The lack of progress and the reports coming back to London of the undertakers neglecting their duties led to the investigation and survey by Captain Nicholas Pynnar in 1618/19. The exact date of the survey was from 1st December 1618 to 28th March 1619. Pynnar personally had been granted lands in Tullyhaw creating the manor of Pynnar. His brief was to establish how many families were planted, what buildings had been erected, how prepared they were to defend their estates, how much land was still occupied by the native Irish and to clarify other areas of concern.
Pynnar makes some interesting notes on progress in each of the Precincts including Castlerahin:
Captain Culme is to build a town called Virginia, for which he is allowed 250 acres. Upon this he hath built 8 timber houses, and put into them 8 English tenants; of which town there is a Minister which keepeth school, and is a very good preacher.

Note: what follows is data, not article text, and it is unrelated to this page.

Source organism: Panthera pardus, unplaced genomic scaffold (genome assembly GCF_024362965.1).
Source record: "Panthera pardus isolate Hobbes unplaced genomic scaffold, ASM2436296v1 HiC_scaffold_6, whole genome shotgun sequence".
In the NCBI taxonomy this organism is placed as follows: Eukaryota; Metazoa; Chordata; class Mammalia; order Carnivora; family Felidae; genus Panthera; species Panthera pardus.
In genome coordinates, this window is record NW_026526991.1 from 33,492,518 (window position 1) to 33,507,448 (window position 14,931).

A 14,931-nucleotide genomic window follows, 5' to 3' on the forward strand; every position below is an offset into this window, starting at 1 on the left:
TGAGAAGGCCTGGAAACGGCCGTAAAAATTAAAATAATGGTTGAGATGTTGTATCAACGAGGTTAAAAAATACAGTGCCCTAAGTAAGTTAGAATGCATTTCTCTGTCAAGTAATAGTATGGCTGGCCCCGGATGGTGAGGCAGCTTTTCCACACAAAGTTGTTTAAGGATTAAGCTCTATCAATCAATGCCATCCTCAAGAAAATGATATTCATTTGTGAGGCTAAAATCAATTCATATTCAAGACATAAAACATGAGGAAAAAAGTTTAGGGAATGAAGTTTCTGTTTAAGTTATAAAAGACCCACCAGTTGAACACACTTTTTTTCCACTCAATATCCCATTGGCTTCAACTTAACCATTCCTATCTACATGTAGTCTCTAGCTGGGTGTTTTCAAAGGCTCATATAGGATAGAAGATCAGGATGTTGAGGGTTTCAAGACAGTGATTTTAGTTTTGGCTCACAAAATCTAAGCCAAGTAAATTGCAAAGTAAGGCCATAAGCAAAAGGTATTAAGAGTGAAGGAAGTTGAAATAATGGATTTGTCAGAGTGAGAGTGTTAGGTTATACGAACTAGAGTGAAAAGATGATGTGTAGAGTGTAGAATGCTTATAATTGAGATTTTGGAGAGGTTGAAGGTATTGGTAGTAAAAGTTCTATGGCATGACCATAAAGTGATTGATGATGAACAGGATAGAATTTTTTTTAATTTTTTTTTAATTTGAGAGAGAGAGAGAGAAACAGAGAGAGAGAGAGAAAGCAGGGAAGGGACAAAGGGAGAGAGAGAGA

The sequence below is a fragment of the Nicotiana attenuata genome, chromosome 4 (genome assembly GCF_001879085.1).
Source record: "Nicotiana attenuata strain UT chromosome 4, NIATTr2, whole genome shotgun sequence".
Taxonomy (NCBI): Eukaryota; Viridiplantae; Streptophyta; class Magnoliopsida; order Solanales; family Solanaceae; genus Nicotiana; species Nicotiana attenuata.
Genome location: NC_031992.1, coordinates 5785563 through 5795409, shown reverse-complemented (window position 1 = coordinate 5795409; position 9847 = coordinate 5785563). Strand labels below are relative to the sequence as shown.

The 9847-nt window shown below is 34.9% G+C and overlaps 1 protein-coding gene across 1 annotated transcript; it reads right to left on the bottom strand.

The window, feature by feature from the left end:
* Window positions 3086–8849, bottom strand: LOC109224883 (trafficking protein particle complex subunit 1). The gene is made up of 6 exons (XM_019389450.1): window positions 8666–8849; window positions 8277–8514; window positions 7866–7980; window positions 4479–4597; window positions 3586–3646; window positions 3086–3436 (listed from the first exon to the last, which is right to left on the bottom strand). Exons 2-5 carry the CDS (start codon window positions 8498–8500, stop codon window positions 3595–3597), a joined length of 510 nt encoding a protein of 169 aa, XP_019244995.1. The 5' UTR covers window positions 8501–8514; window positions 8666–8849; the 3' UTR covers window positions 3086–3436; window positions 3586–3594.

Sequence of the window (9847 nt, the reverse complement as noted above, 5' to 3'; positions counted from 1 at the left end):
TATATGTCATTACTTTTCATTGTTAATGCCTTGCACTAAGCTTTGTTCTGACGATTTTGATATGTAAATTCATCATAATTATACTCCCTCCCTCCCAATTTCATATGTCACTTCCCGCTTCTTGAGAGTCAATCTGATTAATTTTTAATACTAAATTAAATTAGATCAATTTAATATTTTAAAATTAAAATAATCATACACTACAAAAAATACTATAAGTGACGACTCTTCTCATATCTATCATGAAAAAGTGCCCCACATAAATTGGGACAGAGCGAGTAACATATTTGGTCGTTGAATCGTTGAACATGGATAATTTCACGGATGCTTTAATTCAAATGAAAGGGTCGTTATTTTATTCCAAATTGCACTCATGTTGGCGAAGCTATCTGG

A number of native Irish are listed in this survey in the Precincts of Castlerahin, Tullaghgarvy, Clonemahown and Tullagha which were allotted to Servitors and Natives. Hill (George Hill, An historical account of the Plantation in Ulster at the commencement of the seventeenth century 1608-1620. (Belfast 1877) covers Pynnar’s survey comprehensively by barony as follows:
The Precinct of Loghtee (Loughtee Upr & Lr) P.460
The Precinct of Tullaghconche (Tullyhunco) P.469
The Precinct of Clanchie (Clankee) P.451
The Precinct of Tullagha (Tullyhaw) P.473
The Precinct of Clonemahown (Clanmahon) P.468
The Precinct of Castlerahin (Castlerahan) P.457
The Precinct of Tullaghgarvy (Tullygarvey) P.458
Hunter’s commentary on Pynnar’s survey relevant to Cavan is also detailed and worth consulting. (R.J. Hunter, The Ulster Plantation in the Counties of Armagh and Cavan, 1608-41 (Belfast, 2012), pp. 114-126)
The extract below covers the barony of Tullyhunco which includes the parishes of Kildallan, Killeshandra and Scrabby.